I don't really follow Hollywood stuff, other than watching movies based on comic books or that have other genre appeal to me. I guess I knew/didn't know there were rumors about Harvey Weinstein because I read Defamer, but that kind of gossipy know/didn't know state isn't the same as thinking a person is a predator, because know/didn't know is the Schrodinger's Cat of pervert. I might not, based on this information, be alone with a person or would tell a friend not to be alone with that one in a "thing in your teeth" or "toilet paper on your shoe" kind of way, but I wouldn't necessarily say "This is a guy who needs to straight up be locked up".* I'm not the world's biggest carceral state backer in the first place, but also, there's a benefit of the doubt we give men with that reputation, after all. That lady-killer shit. That pimp player. You just don't exactly know. Do they force themselves, or just have the kind of charm money definitely might/could buy?
The Ronan Farrow investigation about Harvey Weinstein, on the other hand, is the confirmation of rumors that basically doesn't happen with situational abusers like this often enough. It's like what happened with Bill Cosby, where there were just too many stories--eventually, after a kind of floodgate opened. Or Roger Ailes. Or Donald Trump, if he didn't somehow get elected president. People who take advantage of others find their ways of doing it quietly and while isolating their targets. They create ways of not getting told on, including bullying and threats of retribution. And they have a great sense for who one can fuck with, and who one can't. They don't let their shit bubble up in front of "nice society". They victimize people who don't have power, and then I guess just hope their victims don't find themselves with the power to speak out, eventually.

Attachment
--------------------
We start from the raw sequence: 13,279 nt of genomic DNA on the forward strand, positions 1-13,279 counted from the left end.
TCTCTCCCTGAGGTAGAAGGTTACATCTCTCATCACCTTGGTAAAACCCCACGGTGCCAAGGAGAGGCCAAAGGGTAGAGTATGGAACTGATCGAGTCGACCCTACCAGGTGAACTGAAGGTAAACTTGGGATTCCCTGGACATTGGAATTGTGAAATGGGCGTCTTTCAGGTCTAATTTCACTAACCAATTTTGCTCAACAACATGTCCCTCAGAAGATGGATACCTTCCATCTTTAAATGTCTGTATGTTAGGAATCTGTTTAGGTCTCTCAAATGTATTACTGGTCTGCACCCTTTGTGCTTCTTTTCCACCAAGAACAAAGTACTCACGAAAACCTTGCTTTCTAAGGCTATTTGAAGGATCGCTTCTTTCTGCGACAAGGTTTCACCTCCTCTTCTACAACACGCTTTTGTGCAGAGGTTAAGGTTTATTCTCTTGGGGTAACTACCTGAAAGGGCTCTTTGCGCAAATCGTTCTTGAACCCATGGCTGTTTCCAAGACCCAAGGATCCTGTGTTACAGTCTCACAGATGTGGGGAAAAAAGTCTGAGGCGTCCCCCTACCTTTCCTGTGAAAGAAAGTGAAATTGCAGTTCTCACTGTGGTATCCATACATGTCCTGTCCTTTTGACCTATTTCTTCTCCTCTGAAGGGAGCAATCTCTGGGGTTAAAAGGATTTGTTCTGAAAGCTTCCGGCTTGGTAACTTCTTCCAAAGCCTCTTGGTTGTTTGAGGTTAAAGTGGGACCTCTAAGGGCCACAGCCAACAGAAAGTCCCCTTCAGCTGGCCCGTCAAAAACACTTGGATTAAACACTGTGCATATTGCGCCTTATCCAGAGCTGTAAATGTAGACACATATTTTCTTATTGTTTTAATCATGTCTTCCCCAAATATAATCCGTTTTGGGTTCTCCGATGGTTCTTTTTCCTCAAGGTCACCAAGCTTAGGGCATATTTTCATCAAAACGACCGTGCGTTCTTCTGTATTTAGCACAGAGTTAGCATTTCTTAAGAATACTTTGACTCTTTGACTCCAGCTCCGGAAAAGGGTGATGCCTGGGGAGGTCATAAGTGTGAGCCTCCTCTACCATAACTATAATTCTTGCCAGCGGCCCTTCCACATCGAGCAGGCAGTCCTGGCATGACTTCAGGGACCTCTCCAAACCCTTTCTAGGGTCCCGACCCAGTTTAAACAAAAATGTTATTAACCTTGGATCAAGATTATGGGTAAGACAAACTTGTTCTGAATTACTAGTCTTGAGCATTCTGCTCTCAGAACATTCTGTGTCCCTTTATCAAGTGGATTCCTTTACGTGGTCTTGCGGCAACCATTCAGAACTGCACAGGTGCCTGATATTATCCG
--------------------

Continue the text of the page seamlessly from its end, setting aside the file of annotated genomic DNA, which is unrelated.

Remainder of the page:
And it might help to understand that men can get sexually harassed too, and find themselves dealing with questioning themselves, how they could have responded, and why they didn't report. If someone like Terry Crews, who is physically impressive and someone you would feel so certain could handle himself in any kind of confrontation, can speak to the powerlessness that situation can put someone in, it paints a picture of how this kind of abuse can be everywhere, and people just don't try to see it. It also shows how much privilege can be a factor.
So many people in show business and on other walks of life have taken the opportunity on social media to discuss times when they have been groped, or propositioned, or made to feel like their putting out or staying silent in the face of another's sexual inappropriateness was a condition of their career success that I have no doubt this kind of abusive conduct exists everywhere. I have heard enough profound apologies from colleagues of Weinstein, beneficiaries and mentees, and associated folks to know--that not everyone knew, or enough people gave the benefit of a shaky doubt. They knew, but didn't see. And that was good enough to keep him a person in good social standing.
Rumor everywhere--of course. But nobody saw. Even if many people (men) were there to hear first hand from the women it happened to--but those young men (at the time) were also starting out, young, and kind of took this thing for granted.
We need to get better at seeing these things for what they are, and calling out these abusers when we find them, and empowering young people with the ability to refuse and not be afraid of repercussions. We need to call out assholes for what they are.
But nobody needs to call out people who specifically did not know until now what was up for not saying anything. Isn't that obviously the problem we're having? Where everyone sees, and nobody talks? Who knows what anyone knows, when everyone is trying to pretend they don't?
*It is becoming clearer that we are now talking about a serial rapist. Lock that fuck the hell up.